Customer Experience is the experience that a user has at each stage of an interaction with a company. The customer experience is made up of dozens, if not hundreds, of factors. It begins to take shape long before a person becomes a customer – through contact with advertising, from information about the company found on the Internet, including in social networks. Experience is formed and influences a person’s final decision to buy, after which it continues to accumulate rapidly through interactions with customer service.

It’s important for any business to develop a positive customer experience, one that will make a person a regular and loyal customer. That way the customer experience will work for the business, not against it. Let’s understand how businesses can influence the development of Customer Experience, and how this complex and volatile metric can be measured.

Why Manage Customer Experience

The trend in commerce, including e-commerce, is that price is no longer the determining factor that makes a customer loyal. What is increasingly important is a business’s attitude toward its customer, which is exactly what shapes the customer experience. Manage the customer experience to:

  • Build a long-term relationship with the customer and increase their LTV.
  • Make it easier for the business to promote new products.
  • Get more opportunities to work with the price – customers are more understanding of price increases, if the relationship with the company suits them.
  • Gain a competitive advantage – don’t let the customer leave.

In the end, it’s the totality of the user experience, if it’s positive, that leads to increased sales, financial well-being and stable business development.

In short, the better customers feel about your company, the easier it is for you to make money.

How to Measure Customer Experience

The customer experience of interacting with a company is difficult to capture in numbers. This rule applies to any business, be it Play Amo South Africa or a local restaurant. However, it’s possible to measure it and look at the business through the eyes of the customer. It’s important to implement a CRM, which records all contacts with each client and shows at what stage of the sales funnel it is at, and actively uses all opportunities to receive feedback. A basic tool for getting feedback is surveys.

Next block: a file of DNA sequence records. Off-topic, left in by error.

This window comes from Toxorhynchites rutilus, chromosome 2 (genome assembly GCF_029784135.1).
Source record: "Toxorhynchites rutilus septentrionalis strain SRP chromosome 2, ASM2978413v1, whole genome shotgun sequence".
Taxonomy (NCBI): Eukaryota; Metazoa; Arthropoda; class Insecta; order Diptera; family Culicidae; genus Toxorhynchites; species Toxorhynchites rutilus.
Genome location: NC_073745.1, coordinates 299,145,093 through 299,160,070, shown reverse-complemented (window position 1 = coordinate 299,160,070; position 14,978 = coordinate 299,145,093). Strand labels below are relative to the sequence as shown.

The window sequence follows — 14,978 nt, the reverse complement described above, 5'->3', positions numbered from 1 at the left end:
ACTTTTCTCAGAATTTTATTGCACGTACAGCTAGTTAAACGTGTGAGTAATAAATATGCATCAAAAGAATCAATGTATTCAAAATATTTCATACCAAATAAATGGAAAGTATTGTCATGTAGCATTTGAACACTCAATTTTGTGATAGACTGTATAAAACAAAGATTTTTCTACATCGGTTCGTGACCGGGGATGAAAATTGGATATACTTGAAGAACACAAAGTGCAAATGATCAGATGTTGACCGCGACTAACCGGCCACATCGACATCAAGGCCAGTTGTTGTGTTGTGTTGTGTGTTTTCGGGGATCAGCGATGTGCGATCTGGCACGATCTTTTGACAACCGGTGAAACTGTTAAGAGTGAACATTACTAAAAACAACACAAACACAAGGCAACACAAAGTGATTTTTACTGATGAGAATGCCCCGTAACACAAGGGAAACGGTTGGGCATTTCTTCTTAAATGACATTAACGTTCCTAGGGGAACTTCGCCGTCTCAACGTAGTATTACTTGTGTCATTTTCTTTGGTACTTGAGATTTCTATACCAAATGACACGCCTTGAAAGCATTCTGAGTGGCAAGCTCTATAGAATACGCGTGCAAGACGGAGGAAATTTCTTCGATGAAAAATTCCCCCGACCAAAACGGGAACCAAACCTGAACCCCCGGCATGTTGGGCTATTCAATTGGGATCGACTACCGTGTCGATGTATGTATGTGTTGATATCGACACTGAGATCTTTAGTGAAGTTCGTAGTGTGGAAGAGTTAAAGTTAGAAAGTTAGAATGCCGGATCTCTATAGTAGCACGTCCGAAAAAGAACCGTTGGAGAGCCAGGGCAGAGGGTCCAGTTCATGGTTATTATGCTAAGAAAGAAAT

Here are the main metrics that show changes in Customer Experience.

Net Promoter Score (NPS)

Users are asked to answer the question “What is the probability that you would recommend this company / this product to your environment?” In this case, we need to assess the probability on a scale of 0 to 10, where 0 – “definitely wouldn’t recommend,” and 10 – “would definitely recommend.”

Estimates from 0 to 6 points are negative. 7-8 points characterize the neutrality of the user, whose opinion can lean towards both denial and acceptance of the company.

Especially positive for the business are scores from 9 points and higher, as they show that the consumer experience the company manages qualitatively.

Customer Satisfaction Score (CSAT)

This metric helps to understand how satisfied a customer is with any important business metric within an interaction, such as product consistency or customer service.

Customer Satisfaction Index (CSI)

In this case users answer the question “How do you rate your interaction with the company?”.  Satisfaction is evaluated differently, for example on a five-point scale. 1 – “evaluated negatively, I didn’t like it”, and 5 – “everything is fine, I am satisfied.”

Customer Effort Score (CES)

The metric shows how easy or, conversely, difficult it was for the customer to solve his problem. It’s determined by a survey of the form “How easy was it for you to place an order / call the customer support service?”. It’s evaluated according to the five-point scale, where 1 – “very difficult”, and 5 – “everything is easy and perfect”.

Customer Loyalty Index (CLI)

To determine this index, users are asked to answer several questions:

  • Are you willing to recommend the company/good to your environment?
  • How likely are you to continue buying from this company?
  • How likely would you be to buy other products from the company?
  • How likely would you be to buy the same products from another company?

The answers to all questions are to choose numbers from 0 to 10, where 0 is “definitely no” and 10 is “definitely yes.”

The overall CLI counts as an average score for answering all the questions. It shows how likely repeat purchases are, which is very important for merchandise businesses as well.

Shaping the Customer Experience


If a product is of poor quality, no service and no loyalty programs will keep a customer. The only option, to somehow stay afloat – a hard price dumping, the sale of a large number of low-quality goods to a large number of customers without reckoning on repeat purchases. But as a long-term strategy, this approach cannot be successful.

Customer Service

This is the support that the user receives both before and after the purchase. It contains the ability to easily call, quickly get an answer via email or social media – and the answer is competent. It’s good if customer service is available 24 hours a day, or at least common questions are answered by a chatbot at all hours of the day.

Consumer Experience

The impressions that the company has left on the client during the entire interaction. If both the product and the service are unquestionable, you can proceed directly to building the Customer Experience.